Human mothers do something that other primates aren't required to do: pass disproportionately enormous heads though their birth canals.
In Genesis, after early humans eat from the Tree of Knowledge they're condemned to painful childbirth. In a sense, Genesis is accurate. Relentlessly accumulating knowledge, our brains have evolved faster than our bodies, and human heads are almost too large to pass through human bodies. Until the last hundred years or so, childbirth was the principle cause of women's death.
In the not terribly distant past, an expectant mother on the cusp of childbirth was admitted to the hospital in advance, then stayed at the hospital several days afterward. All in all, it was about a week.
All in all, that seems pretty reasonable. And civilized. It was going to be the last break she'd get for a couple of years.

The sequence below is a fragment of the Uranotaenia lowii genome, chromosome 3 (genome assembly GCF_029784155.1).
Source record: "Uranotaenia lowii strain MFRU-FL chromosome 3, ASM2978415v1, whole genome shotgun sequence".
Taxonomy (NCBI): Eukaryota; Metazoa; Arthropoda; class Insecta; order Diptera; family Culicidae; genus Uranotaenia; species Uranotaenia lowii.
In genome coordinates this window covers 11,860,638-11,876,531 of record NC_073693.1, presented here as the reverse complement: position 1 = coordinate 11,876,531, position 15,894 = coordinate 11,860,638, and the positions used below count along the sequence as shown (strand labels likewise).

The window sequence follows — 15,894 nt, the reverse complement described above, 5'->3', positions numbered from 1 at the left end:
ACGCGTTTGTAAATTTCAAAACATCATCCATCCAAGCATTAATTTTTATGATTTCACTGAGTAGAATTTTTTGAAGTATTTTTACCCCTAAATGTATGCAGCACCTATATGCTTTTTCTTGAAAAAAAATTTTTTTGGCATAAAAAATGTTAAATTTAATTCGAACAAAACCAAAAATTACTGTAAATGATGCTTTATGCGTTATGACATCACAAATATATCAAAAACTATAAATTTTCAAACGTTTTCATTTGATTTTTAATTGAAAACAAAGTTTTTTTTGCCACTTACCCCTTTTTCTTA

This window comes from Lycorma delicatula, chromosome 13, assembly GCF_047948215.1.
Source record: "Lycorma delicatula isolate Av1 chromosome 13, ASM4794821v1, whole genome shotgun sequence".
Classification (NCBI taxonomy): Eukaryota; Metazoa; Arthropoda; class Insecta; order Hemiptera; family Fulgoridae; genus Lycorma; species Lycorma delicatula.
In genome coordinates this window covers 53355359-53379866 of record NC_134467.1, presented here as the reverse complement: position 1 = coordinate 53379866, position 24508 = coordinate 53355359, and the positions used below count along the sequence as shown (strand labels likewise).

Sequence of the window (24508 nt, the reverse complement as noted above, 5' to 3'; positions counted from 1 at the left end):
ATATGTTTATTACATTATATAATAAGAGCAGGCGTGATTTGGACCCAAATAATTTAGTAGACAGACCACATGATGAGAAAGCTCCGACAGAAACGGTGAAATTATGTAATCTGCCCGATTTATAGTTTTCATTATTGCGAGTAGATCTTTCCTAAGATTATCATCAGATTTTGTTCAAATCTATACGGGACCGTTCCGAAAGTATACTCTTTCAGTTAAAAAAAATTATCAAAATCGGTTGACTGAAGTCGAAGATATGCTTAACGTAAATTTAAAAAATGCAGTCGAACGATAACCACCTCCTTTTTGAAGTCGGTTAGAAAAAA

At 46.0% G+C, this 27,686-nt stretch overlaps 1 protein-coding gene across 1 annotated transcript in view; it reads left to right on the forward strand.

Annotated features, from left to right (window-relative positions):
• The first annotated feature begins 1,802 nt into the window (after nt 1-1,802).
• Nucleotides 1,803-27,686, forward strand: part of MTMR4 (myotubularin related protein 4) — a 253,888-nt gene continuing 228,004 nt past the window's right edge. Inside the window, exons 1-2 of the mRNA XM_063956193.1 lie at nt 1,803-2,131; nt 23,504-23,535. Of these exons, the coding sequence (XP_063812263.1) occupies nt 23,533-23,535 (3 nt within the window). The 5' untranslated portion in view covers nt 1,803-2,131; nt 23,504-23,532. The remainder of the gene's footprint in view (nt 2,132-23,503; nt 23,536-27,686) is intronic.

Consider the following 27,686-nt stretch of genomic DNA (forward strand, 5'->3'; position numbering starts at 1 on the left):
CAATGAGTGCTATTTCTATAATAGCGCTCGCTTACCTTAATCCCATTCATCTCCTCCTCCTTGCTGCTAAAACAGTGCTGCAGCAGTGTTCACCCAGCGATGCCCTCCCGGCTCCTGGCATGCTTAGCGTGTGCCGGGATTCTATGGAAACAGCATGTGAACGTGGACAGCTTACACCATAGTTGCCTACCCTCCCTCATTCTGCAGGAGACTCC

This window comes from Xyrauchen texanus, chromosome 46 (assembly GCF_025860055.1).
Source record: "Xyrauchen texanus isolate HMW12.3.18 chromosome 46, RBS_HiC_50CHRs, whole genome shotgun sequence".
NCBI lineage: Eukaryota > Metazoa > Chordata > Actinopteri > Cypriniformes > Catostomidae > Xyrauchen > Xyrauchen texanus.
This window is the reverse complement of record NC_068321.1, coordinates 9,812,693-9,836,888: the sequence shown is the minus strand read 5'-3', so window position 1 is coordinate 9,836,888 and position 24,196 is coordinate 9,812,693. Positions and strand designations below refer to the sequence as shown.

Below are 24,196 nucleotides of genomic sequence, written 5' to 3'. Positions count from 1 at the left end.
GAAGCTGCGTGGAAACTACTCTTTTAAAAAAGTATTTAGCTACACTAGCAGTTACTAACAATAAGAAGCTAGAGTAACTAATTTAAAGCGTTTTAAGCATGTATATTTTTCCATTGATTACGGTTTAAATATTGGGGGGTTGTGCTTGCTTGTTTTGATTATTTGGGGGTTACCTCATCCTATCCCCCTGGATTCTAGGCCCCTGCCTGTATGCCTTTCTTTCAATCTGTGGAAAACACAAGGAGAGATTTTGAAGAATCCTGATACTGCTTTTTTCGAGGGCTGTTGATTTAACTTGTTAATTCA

Then women entered the workforce en masse and started competing directly with men. Now an expectant mother arrives at the hospital when labor begins, and is sent home a day after labor ends.
I'm thinking about this because of an essay that I read here (http://www.independent.co.uk/opinion/commentators/amy-jenkins-give-birth-and-feel-the-power-1242496.html) about the French Minister of Justice Rachida Dati, seen here beside President Sarkozy. Five days after her c-section, she's back at work.
Okay, that lady is one tough hombre, and you can tell by her steely gaze she probably has chunks of people like Sarah Palin in her stool. How many dudes would show up to work five farking days after having surgery that severed their abdominal muscles and opened an internal organ? "Weaker sex" indeed. So I take back the hombre thing. That's by definition beyond hombre.
But in the interest of acting as civilized people, can we all agree that this isn't necessary or any kind of reasonable standard that folks should be expected to meet?
We seem to be in a terrible rush to return to serfdom.